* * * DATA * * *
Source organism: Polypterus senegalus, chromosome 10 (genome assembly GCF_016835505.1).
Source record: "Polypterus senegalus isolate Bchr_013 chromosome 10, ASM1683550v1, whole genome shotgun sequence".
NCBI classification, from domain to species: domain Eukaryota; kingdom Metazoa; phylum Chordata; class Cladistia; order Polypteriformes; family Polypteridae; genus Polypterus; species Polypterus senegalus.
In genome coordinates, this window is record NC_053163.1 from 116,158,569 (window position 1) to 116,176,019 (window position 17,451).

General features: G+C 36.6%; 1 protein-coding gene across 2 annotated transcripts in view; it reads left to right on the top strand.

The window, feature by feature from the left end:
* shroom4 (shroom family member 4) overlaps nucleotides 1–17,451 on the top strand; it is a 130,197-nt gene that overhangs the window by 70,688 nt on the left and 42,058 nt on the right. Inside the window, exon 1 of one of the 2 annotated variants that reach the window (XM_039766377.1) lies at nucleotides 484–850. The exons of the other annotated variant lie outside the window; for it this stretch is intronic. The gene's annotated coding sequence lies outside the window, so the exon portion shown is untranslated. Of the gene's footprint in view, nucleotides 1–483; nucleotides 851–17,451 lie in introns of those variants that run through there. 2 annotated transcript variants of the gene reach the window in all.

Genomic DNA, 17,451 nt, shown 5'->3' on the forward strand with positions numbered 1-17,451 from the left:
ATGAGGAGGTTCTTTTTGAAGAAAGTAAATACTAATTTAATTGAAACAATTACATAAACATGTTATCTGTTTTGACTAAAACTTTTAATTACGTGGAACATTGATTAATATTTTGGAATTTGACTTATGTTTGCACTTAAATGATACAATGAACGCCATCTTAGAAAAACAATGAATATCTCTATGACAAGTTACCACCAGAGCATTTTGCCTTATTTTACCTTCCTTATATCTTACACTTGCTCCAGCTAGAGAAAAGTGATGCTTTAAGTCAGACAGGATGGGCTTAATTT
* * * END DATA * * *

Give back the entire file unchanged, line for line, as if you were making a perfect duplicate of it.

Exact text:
Source organism: Polypterus senegalus, chromosome 10 (genome assembly GCF_016835505.1).
Source record: "Polypterus senegalus isolate Bchr_013 chromosome 10, ASM1683550v1, whole genome shotgun sequence".
NCBI classification, from domain to species: domain Eukaryota; kingdom Metazoa; phylum Chordata; class Cladistia; order Polypteriformes; family Polypteridae; genus Polypterus; species Polypterus senegalus.
In genome coordinates, this window is record NC_053163.1 from 116,158,569 (window position 1) to 116,176,019 (window position 17,451).

General features: G+C 36.6%; 1 protein-coding gene across 2 annotated transcripts in view; it reads left to right on the top strand.

The window, feature by feature from the left end:
* shroom4 (shroom family member 4) overlaps nucleotides 1–17,451 on the top strand; it is a 130,197-nt gene that overhangs the window by 70,688 nt on the left and 42,058 nt on the right. Inside the window, exon 1 of one of the 2 annotated variants that reach the window (XM_039766377.1) lies at nucleotides 484–850. The exons of the other annotated variant lie outside the window; for it this stretch is intronic. The gene's annotated coding sequence lies outside the window, so the exon portion shown is untranslated. Of the gene's footprint in view, nucleotides 1–483; nucleotides 851–17,451 lie in introns of those variants that run through there. 2 annotated transcript variants of the gene reach the window in all.

Genomic DNA, 17,451 nt, shown 5'->3' on the forward strand with positions numbered 1-17,451 from the left:
ATGAGGAGGTTCTTTTTGAAGAAAGTAAATACTAATTTAATTGAAACAATTACATAAACATGTTATCTGTTTTGACTAAAACTTTTAATTACGTGGAACATTGATTAATATTTTGGAATTTGACTTATGTTTGCACTTAAATGATACAATGAACGCCATCTTAGAAAAACAATGAATATCTCTATGACAAGTTACCACCAGAGCATTTTGCCTTATTTTACCTTCCTTATATCTTACACTTGCTCCAGCTAGAGAAAAGTGATGCTTTAAGTCAGACAGGATGGGCTTAATTT